Innovation, IPR and Altruism in Public Health

The ongoing debate on innovation, Intellectual Property Rights (IPR) and public health is gaining momentum.Even in India, the experts and various stakeholders of the pharmaceutical industry got involved in an interactive discussion with the Director General of the World Intellectual Property Organization (WIPO), Dr. Francis Gurry on November 12, 2009 at New Delhi, on this subject among many other issues.During the discussion it appeared that there is a need to communicate more on how innovation and IPR help rather than hinder public health. At the same time there is an urgent need to consider by all the stakeholders of the pharmaceutical industry how the diseases of the developing countries may be addressed, the best possible way. Some initiatives have already been taken in this respect with the pioneering ‘patent pool’ initiative of GlaxoSmithKline (GSK) and ‘Open Source Drug Discovery (OSDD)’ by the Council of Scientific and Industrial Research (CSIR) of the Government of India.Innovation, IPR, Access to medicines and the neglected people of India:

In India, the key issue is lack of access to modern medicines by over 650 million people of its population. Have we, by now, been able to effectively address the issue of access to existing affordable generic medicines to these people, which are mainly due to lack of adequate healthcare infrastructure, healthcare delivery system and healthcare financing models? Thus IPR does not seem to be a key reason for such poor access to medicines in India; at least for now. Neither, is the reason due to inadequate availability of affordable essential medicines for the neglected tropical diseases. The reason, as is widely believed, is inadequate focus on the neglected people to address their public health issues.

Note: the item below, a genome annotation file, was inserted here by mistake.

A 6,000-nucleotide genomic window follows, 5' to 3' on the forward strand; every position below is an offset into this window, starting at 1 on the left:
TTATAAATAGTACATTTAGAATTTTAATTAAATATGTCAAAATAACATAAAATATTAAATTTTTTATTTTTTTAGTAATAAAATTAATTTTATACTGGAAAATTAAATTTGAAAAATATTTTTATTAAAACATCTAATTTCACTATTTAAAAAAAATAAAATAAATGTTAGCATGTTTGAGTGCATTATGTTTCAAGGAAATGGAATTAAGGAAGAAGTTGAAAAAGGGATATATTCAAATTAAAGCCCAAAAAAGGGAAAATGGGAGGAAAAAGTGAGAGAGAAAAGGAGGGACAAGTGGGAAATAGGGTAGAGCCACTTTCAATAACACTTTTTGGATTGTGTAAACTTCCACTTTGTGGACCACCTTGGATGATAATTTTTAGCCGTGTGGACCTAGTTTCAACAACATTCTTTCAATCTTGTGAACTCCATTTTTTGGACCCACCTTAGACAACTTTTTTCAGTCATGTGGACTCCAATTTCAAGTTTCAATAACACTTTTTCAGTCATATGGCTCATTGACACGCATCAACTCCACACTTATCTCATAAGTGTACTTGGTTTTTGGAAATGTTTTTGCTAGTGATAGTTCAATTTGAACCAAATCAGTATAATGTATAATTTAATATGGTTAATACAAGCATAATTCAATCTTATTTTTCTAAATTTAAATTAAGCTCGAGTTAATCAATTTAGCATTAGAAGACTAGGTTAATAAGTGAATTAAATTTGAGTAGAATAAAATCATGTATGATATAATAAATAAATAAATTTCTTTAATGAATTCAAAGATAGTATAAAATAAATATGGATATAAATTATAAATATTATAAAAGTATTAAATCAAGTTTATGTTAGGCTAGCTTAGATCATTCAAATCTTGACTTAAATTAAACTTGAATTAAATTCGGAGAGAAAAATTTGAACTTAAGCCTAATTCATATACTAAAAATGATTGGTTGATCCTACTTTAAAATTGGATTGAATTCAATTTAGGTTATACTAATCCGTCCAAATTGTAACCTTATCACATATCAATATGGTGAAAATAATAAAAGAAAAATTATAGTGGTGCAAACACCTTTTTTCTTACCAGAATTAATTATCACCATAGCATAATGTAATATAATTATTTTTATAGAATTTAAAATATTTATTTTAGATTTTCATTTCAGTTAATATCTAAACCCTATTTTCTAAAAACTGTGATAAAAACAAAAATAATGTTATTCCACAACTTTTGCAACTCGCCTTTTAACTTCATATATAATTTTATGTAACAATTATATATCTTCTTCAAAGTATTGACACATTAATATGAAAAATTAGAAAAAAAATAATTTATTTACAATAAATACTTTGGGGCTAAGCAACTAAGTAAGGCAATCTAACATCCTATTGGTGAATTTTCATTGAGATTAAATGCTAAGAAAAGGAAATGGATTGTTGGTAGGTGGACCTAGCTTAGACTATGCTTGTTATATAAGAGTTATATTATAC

How can medicines be made more affordable without addressing the basic issue of general poverty?

It is a known fact that the price of medicines is one of the key determinants to improve access to medicines. However, the moot question is how does one make a medicine more affordable without addressing the basic issue of general poverty of people? Without appropriately addressing the issue of poverty in India, affordability of medicines will always remain as a vexing problem and a public health issue.

The positive effect of the debate on innovation, IPR and public health:

One positive effect of this global debate is that many global pharmaceutical companies like Novartis, GSK, and Astra Zeneca etc. have initiated their R&D activities for the neglected tropical diseases of the world.

Many charitable organizations like Bill and Melinda Gates Foundation, Clinton Foundation etc. are allocating huge amount of funds for this purpose. The Government of India is also gradually increasing its resource allocation to address the issue of public health, which is still less than adequate though.

These developments are definitely bringing in a change, slow and gradual – a change for the better. However, all these are still grossly inadequate and insufficient to effectively address the public health issues of India for the suffering majority.

Still much is needed to be done:

Still much is needed to be done for the developing countries like, India in the space of public health, though since last decades significant progress has been made in this area through various initiatives as mentioned above. Additional efforts are warranted for the sustainability of these initiatives, which have not yet gained the status of robust and sustainable work models. However, the government in power should shoulder the key responsibility to garner all resources, develop and implement the new healthcare financing models through appropriate healthcare reform measures, to achieve its long cherished goal of providing affordable public healthcare to all.


Innovation, as is widely acknowledged, is the wheel of progress of any nation. This wheel should move on, on and on with the fuel of IPR, which is an economic necessity of the innovator to make the innovation sustainable.

Altruism, especially in the area of public health, may be desirable by many. Unfortunately, that is not how the economic model of innovation and IPR works globally. Accepting this global reality, the civil society should deliberate on how innovation and IPR can best be used, in a sustainable manner, for public health, more so, for the marginalized population of a country.

By Tapan Ray

Disclaimer: The views/opinions expressed in this article are entirely my own, written in my individual and personal capacity. I do not represent any other person or organization for this opinion.